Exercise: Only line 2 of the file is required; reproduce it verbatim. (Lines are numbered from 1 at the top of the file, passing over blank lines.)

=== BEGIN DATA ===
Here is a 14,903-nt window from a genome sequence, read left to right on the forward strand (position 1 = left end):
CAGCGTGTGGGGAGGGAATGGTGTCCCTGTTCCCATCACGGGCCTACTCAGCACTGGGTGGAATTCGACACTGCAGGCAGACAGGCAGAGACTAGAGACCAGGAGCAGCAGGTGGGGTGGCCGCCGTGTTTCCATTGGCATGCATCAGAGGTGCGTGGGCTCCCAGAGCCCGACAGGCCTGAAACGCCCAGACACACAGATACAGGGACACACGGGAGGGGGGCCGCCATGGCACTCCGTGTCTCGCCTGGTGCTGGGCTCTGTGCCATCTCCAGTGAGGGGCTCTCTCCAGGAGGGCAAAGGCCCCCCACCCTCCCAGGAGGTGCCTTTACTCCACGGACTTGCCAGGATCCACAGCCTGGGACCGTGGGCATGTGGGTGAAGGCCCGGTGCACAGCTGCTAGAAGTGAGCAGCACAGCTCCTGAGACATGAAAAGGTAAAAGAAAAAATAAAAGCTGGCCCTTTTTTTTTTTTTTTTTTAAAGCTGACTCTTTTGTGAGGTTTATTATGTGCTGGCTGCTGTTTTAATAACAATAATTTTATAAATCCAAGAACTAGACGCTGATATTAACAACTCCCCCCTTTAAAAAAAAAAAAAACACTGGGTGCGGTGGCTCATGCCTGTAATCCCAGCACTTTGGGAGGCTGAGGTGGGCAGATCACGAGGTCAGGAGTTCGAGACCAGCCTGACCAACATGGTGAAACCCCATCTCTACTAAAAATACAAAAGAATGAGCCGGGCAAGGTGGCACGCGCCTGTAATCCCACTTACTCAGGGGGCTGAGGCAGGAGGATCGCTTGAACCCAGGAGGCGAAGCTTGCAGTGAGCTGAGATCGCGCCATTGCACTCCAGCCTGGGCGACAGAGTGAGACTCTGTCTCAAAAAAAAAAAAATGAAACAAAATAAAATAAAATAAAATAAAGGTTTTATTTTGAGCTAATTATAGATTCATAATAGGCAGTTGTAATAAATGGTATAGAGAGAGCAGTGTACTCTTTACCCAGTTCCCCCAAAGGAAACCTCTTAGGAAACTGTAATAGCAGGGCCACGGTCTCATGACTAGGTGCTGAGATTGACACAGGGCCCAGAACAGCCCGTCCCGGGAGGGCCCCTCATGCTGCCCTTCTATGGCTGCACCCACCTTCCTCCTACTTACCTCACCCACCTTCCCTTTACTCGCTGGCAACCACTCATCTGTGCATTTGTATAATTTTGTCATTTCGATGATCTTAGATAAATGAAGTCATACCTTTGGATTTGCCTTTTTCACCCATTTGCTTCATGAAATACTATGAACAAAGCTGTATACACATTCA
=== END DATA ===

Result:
CAGCGTGTGGGGAGGGAATGGTGTCCCTGTTCCCATCACGGGCCTACTCAGCACTGGGTGGAATTCGACACTGCAGGCAGACAGGCAGAGACTAGAGACCAGGAGCAGCAGGTGGGGTGGCCGCCGTGTTTCCATTGGCATGCATCAGAGGTGCGTGGGCTCCCAGAGCCCGACAGGCCTGAAACGCCCAGACACACAGATACAGGGACACACGGGAGGGGGGCCGCCATGGCACTCCGTGTCTCGCCTGGTGCTGGGCTCTGTGCCATCTCCAGTGAGGGGCTCTCTCCAGGAGGGCAAAGGCCCCCCACCCTCCCAGGAGGTGCCTTTACTCCACGGACTTGCCAGGATCCACAGCCTGGGACCGTGGGCATGTGGGTGAAGGCCCGGTGCACAGCTGCTAGAAGTGAGCAGCACAGCTCCTGAGACATGAAAAGGTAAAAGAAAAAATAAAAGCTGGCCCTTTTTTTTTTTTTTTTTTAAAGCTGACTCTTTTGTGAGGTTTATTATGTGCTGGCTGCTGTTTTAATAACAATAATTTTATAAATCCAAGAACTAGACGCTGATATTAACAACTCCCCCCTTTAAAAAAAAAAAAAACACTGGGTGCGGTGGCTCATGCCTGTAATCCCAGCACTTTGGGAGGCTGAGGTGGGCAGATCACGAGGTCAGGAGTTCGAGACCAGCCTGACCAACATGGTGAAACCCCATCTCTACTAAAAATACAAAAGAATGAGCCGGGCAAGGTGGCACGCGCCTGTAATCCCACTTACTCAGGGGGCTGAGGCAGGAGGATCGCTTGAACCCAGGAGGCGAAGCTTGCAGTGAGCTGAGATCGCGCCATTGCACTCCAGCCTGGGCGACAGAGTGAGACTCTGTCTCAAAAAAAAAAAAATGAAACAAAATAAAATAAAATAAAATAAAGGTTTTATTTTGAGCTAATTATAGATTCATAATAGGCAGTTGTAATAAATGGTATAGAGAGAGCAGTGTACTCTTTACCCAGTTCCCCCAAAGGAAACCTCTTAGGAAACTGTAATAGCAGGGCCACGGTCTCATGACTAGGTGCTGAGATTGACACAGGGCCCAGAACAGCCCGTCCCGGGAGGGCCCCTCATGCTGCCCTTCTATGGCTGCACCCACCTTCCTCCTACTTACCTCACCCACCTTCCCTTTACTCGCTGGCAACCACTCATCTGTGCATTTGTATAATTTTGTCATTTCGATGATCTTAGATAAATGAAGTCATACCTTTGGATTTGCCTTTTTCACCCATTTGCTTCATGAAATACTATGAACAAAGCTGTATACACATTCA